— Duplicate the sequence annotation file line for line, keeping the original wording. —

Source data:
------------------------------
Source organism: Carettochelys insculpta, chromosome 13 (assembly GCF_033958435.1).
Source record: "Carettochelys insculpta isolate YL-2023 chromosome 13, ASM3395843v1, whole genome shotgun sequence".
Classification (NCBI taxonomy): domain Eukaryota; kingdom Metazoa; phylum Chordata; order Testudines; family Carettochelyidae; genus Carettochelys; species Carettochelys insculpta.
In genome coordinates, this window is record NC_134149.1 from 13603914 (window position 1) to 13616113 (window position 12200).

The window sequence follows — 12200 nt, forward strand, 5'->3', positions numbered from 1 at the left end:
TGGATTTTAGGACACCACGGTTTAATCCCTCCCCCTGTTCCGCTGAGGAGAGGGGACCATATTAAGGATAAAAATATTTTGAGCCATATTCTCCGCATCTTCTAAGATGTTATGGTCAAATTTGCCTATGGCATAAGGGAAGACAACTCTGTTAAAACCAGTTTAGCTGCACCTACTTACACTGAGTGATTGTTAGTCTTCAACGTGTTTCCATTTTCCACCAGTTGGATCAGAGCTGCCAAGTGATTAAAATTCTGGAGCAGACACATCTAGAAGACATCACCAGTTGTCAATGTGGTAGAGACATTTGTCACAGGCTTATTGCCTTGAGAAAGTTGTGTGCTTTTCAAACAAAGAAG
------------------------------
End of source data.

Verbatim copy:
Source organism: Carettochelys insculpta, chromosome 13 (assembly GCF_033958435.1).
Source record: "Carettochelys insculpta isolate YL-2023 chromosome 13, ASM3395843v1, whole genome shotgun sequence".
Classification (NCBI taxonomy): domain Eukaryota; kingdom Metazoa; phylum Chordata; order Testudines; family Carettochelyidae; genus Carettochelys; species Carettochelys insculpta.
In genome coordinates, this window is record NC_134149.1 from 13603914 (window position 1) to 13616113 (window position 12200).

The window sequence follows — 12200 nt, forward strand, 5'->3', positions numbered from 1 at the left end:
TGGATTTTAGGACACCACGGTTTAATCCCTCCCCCTGTTCCGCTGAGGAGAGGGGACCATATTAAGGATAAAAATATTTTGAGCCATATTCTCCGCATCTTCTAAGATGTTATGGTCAAATTTGCCTATGGCATAAGGGAAGACAACTCTGTTAAAACCAGTTTAGCTGCACCTACTTACACTGAGTGATTGTTAGTCTTCAACGTGTTTCCATTTTCCACCAGTTGGATCAGAGCTGCCAAGTGATTAAAATTCTGGAGCAGACACATCTAGAAGACATCACCAGTTGTCAATGTGGTAGAGACATTTGTCACAGGCTTATTGCCTTGAGAAAGTTGTGTGCTTTTCAAACAAAGAAG